experimentally that the rate of effusion of a gas is inversely proportional to the square root of the mass of its particles. Grahams Law of Effusion: M2 Rate of effusion for gas 1 = Rate of effusion for gas 2 M1 Effusion Rates. Calculate the ratio of the effusion rates of

hydrogen gas (H2) and uranium hexafluoride (UF6), a gas used in the enrichment process to produce fuel for nuclear reactors. Temperature Temperature is a measure of the energy of molecular motion; a transfer of KE from collisions of higher energy objects to collections of lower energy particles. Equation: 3RT

urms = M The root mean square velocity (urms) is the square root of the average of the squares of the individual velocities of gas particles. M = molar mass in kg /mol Root Mean Square Velocity Calculate the root mean square velocity for the atoms in a sample of helium gas at 25o C

Real Gases No real gas follows exactly what the KMT predicts. This is because Atoms/molecules do have finite molecular volumes. Attractions do exist between molecules. When temperature decreases or pressure increase, condensation occurs. Real gases behave nearly ideally, act like KMT predicts, under ordinary conditions of low pressure and high temperature.

Plots of PV/nRT Versus P for Several Gases (200 K) 60 Copyright Cengage Learning. All rights reserved Plots of PV/nRT Versus P for Nitrogen Gas at Three Temperatures 61 Copyright Cengage Learning. All rights reserved

The van der Waals Equation This equation adjusts pressure up and volume down. 2 [ Pobs a (n / V ) ] V nb = nRT

corrected pressure corrected volume Pideal Videal The a and b variables are the van der Waals constants. They are positive values specific to each gas. They are obtained from a table. a is related to molar mass and relate with the strength of the intermolecular attractions. b is a measure of actual molecular volume. Values of the van der Waals Constants for Some Gases

63 The value of a reflects how much of a correction must be made to adjust the observed pressure up to the expected ideal pressure. A low value for a reflects weak intermolecular forces among the gas

molecules. Copyright Cengage Learning. All rights reserved Inter/Intramolecular Attractions. Intramolecular forces These are forces within a molecule or polyatomic ion. They are also referred to as bonding forces. These influence chemical properties. Intermolecular Attractions (IMA).

These are forces between molecules, ions, or atoms. They influence physical properties. States of Matter For a gas, the energy of attraction (IMA) is less than the energy of motion. The particles, therefore, are far apart. For a liquid, the energy of attraction (IMA) is stronger, but KE allows for movement. The particles, therefore, are closer, but with

motion. For a solid, the energy of attraction (IMA) is greater than the energy of motion. The particles, therefore, as arranged in a fixed, organized pattern. Types of Intermolecular Attractions. Ionic attractions- very strong. All ions are attracted to all opposite ions Metallic attractions- very strong. Sea of electrons keep all nuclei tightly bound Dipole/dipole attractions- weak. The larger the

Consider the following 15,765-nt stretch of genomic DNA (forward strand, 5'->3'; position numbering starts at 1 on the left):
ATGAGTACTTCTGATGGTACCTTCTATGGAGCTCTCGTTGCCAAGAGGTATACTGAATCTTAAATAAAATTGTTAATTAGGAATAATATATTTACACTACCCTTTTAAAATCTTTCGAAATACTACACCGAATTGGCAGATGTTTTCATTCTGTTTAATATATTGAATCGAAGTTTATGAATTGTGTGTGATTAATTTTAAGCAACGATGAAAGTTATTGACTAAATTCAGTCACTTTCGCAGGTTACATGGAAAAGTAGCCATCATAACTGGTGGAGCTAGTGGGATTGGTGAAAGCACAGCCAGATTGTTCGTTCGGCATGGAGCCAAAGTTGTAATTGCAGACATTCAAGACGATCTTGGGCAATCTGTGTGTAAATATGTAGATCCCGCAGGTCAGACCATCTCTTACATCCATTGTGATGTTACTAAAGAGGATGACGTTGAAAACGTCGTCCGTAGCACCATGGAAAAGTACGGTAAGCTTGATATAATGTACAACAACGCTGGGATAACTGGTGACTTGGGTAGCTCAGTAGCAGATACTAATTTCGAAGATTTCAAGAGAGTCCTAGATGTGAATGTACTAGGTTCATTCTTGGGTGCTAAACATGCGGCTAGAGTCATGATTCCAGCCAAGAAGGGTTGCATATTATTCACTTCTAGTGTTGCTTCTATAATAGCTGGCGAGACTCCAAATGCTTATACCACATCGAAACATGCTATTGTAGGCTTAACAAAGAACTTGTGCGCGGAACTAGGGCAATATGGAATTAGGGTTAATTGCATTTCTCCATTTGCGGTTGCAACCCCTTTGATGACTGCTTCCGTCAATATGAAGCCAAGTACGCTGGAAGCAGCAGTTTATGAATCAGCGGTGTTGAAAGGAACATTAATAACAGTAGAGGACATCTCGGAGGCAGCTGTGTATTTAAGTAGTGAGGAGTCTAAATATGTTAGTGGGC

difference in electronegativity, the stronger the attractions. Larger molecules are more polarizable. Hydrogen bonding- strongest dipole-dipole (still weak). Occurs within an element that has Nitrogen, Oxygen, or Fluorine (NOF) bonded to Hydrogen. London dispersion- weakest. London Forces These are short lived induced dipole dipole attractions between molecules that do not normally have a dipole moment Through random motions, electrons end up

unbalanced, then force other atoms/molecules into a similar state. As the electrons do constantly move, and will eventually end the dipole moment. It is also fairly weak. Larger atoms or molecules (with more electrons) have stronger London forces. With more electrons it is easier for the atom or molecule to have its electrons unbalanced and stay that way for an extended period of time. Predicting the Type and Relative Strength of Intermolecular Forces.

In each of the following pairs, identify all the intermolecular forces present and select the substance with the higher boiling point: MgCl2 or PCl3 CH3NH2 or CH3F CH3OH or CH3CH2OH Hexane or cyclohexane CH3Br or CH3Cl CH3CH2OH or CH3OCH3 C2H6 or C3H8

IMA in a mixture Ion-Dipole Forces. This occurs when an ion is attracted to a polar molecule. Example: salt dissolved in water Dipole-Dipole Forces. This occurs between two polar molecules. Example: (why like dissolves like) ethanol dissolving in water

Ion-Induced Dipole Forces This occurs when an ion is attracted to a distorted nonpolar molecule. The electron density of the nonpolar molecule is shifted as a result of a charged particle. Example: Fe2+ attracted to dissolved oxygen (O2) in blood. The iron induces a dipole in the oxygen molecule. This attraction is important for oxygen transport in the body by hemoglobin. People with an iron deficiency (anemic) have

trouble with this oxygen transport because of this Dipole-Induced Dipole This occurs between a polar molecule and a distorted nonpolar molecule. Example: Hydrogen chloride gas and argon. The HCl is polar and induces the argon into a polar arrangement. Induced dipole induced dipole These are just dispersion forces.

Both molecules have their dipoles induced by each other Iodine is an example Properties of a Liquid Surface Tension. Surface Tension Surface tension is the energy required to increase the surface area by a given amount (in J/m2).